“Whatever’s left is probably cold by now.”  Etta reached for the thermos on the floor beside her feet, and shook it to gauge about how much liquid was inside.
“I don’t care.  Let me have those dregs.”
“Don’t you want to stop and get some fresh?”  Auntie Mip sounded hopeful.  She wanted to get out of the car to inhale deeply the scent of trees and earth, as well as to stretch her limbs.  
“Naw, that’s okay.”  Rufus said.  Auntie Mip gazed out of the window and pursed her lips.  Yeah, better not. thought her self-scolding voice.  They were all born and raised in the Jim Crow south and it wasn’t part of their cultural upbringing to move about in the world in uninhibited ways.  Only white people did what they wanted whenever and wherever they pleased.  Although it was often true that white people who aligned themselves with black people had their own hell to pay.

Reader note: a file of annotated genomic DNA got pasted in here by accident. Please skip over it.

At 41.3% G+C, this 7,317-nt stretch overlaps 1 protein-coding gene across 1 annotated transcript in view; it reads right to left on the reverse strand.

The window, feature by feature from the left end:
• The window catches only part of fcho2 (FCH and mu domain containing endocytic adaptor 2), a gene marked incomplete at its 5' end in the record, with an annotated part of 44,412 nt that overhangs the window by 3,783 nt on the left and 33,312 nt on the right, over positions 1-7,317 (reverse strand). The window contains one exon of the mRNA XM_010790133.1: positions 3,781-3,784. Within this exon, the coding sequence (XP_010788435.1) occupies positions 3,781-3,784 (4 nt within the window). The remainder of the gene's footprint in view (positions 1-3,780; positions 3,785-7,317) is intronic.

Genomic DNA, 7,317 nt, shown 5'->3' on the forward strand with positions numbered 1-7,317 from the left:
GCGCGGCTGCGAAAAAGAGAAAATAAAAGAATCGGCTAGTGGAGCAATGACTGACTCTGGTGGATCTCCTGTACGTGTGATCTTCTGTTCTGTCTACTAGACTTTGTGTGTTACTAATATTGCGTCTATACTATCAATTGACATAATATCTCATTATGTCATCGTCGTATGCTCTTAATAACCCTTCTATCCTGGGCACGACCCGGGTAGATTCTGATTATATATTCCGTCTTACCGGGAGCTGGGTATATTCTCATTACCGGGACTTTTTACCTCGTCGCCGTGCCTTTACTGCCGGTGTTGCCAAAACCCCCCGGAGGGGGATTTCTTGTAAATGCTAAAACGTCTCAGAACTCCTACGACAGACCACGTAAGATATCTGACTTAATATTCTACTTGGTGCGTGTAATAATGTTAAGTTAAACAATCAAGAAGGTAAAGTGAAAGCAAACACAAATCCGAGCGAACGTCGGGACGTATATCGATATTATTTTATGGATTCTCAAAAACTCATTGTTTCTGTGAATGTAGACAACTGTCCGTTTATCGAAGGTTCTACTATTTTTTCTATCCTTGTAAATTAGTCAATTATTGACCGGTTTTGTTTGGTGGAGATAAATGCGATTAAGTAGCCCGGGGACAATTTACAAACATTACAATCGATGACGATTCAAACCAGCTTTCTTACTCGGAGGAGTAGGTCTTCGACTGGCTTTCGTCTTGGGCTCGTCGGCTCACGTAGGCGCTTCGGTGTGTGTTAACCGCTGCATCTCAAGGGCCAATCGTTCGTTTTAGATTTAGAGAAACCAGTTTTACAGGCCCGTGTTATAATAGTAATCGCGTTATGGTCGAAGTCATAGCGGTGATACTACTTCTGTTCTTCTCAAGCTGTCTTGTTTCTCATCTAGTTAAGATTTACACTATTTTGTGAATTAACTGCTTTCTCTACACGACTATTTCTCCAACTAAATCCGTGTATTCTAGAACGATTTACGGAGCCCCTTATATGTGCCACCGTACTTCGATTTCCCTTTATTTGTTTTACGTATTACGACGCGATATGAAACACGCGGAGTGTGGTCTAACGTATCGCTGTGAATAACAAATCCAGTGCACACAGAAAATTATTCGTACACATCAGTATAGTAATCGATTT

Saturday, May 28, 2011

"Dropping A Dime"

Meanwhile, Leo was driving the Plymouth faster than was legal in residential neighborhoods, making Leslie and Sukie bounce against the back seat of the car with giggles.  Juanita lost her grip on the 45 records that had been stacked around her thumb, and a few of them fell in the seat between her and her uncle.   As of yet, nothing was broken and no one had come to any bodily harm, so Leo didn’t see a need to apologize.  He had no doubt that Melvina was at home wondering what was taking them so long to return.  All of a sudden the day seemed long enough, and he wished he could drum up a good excuse not to go to the parents meeting at Breitmeyer Elementary School.  What time was it anyway?  According to his watch, it was near 6:30 p.m.